We’ve had some good, hard frosts here in Dorset. Mr S is an early riser, and has persuade me to get up and walk with him across the fields in the ice and frost before breakfast. I love crunching through the frozen grass in my wellies, it triggers some childlike glee. We’ve been preparing for winter all around: a ton of logs were delivered from the woods on Bulbarrow and we then stacked them around the stove and in the woodshed. The winterhouse is so cosy with its shiny new radiator, and I feel a little guilty, sitting inside warm in my fingerless mittens and listening to the radio, whilst I watch Jeffrey pheasant strut around outside in the cold.
My parents have recently replaced their laptops (in white so as to match the fridge) and have complained that my blog was not on their new computers, so they’ve not been able to follow my progress on Fred. My father in particular is worried that the ending will not be happy enough. He is addicted to happy endings; he likes his stories, whether movies or tv shows or books or dinner party anecdotes, to end with an avalanche of happy endings. The hero must always get the heroine and there must be a happy-ever-after on a triumphant scale. For a while he was concerned about even reading Mr R, just in case there was a sneaky miserable ending.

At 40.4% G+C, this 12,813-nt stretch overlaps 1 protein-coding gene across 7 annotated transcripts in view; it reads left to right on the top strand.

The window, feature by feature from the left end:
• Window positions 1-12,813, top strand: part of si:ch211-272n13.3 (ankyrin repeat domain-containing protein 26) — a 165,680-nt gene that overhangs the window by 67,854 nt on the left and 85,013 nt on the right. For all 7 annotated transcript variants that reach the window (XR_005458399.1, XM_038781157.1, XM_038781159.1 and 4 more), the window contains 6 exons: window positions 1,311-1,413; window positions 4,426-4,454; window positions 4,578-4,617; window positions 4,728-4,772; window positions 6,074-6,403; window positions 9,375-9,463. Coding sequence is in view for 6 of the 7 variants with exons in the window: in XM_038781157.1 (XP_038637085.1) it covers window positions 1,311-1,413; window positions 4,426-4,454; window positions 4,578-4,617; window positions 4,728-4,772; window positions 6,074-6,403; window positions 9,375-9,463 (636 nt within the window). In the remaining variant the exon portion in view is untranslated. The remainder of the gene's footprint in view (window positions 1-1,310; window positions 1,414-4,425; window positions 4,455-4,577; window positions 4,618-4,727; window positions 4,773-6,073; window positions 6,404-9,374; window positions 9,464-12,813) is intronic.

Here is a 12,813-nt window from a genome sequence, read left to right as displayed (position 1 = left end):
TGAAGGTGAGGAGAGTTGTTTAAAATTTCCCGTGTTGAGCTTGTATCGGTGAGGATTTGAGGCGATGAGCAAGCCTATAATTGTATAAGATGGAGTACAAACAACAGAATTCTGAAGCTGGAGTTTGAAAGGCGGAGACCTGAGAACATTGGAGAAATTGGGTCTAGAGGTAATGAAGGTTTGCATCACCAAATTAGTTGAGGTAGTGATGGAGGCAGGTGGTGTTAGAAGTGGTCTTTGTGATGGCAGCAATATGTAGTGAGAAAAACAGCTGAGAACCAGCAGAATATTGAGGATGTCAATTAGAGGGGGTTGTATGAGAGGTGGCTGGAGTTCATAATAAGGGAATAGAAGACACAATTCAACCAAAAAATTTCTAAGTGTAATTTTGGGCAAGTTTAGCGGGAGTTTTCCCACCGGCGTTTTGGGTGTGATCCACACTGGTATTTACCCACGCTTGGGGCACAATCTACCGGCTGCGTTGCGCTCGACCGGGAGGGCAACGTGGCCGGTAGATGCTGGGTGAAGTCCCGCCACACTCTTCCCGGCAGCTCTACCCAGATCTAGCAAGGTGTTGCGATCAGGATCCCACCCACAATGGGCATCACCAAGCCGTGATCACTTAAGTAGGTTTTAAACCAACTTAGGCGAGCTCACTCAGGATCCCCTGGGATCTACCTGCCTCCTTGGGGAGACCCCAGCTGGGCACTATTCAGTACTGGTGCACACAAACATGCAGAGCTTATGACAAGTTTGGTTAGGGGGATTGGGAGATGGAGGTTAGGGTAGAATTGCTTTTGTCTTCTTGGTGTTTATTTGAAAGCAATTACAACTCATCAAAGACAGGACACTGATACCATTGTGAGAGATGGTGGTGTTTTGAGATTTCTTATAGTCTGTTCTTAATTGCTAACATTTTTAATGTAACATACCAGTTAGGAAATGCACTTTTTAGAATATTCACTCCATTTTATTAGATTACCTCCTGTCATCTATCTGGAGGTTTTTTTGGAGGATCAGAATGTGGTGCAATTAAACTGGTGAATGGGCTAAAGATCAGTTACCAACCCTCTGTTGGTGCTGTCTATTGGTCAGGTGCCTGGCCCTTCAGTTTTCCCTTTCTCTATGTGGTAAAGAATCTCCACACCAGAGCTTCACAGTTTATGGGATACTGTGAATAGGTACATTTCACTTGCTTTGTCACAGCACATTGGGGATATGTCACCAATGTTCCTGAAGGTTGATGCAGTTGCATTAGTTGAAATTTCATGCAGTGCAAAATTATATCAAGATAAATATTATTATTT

In the pub last night, he suggested that if there is any ambiguity over the ending in Fred, that I write an alternate version just for him, where everyone lives happily-ever-after, surrounded by plump grandchildren, golden retrievers, chocolate cake and goes off sailing every Saturday in perfect weather with beer and a picnic. My father is a huge fan of Jane Austen. Though interestingly, his favourite is Persuasion which, I would suggest, has one of the least happy endings in all of Austen. But don’t tell my father – or he’ll never be able to read about the adventures of Anne Elliot and Captain Wentworth ever again.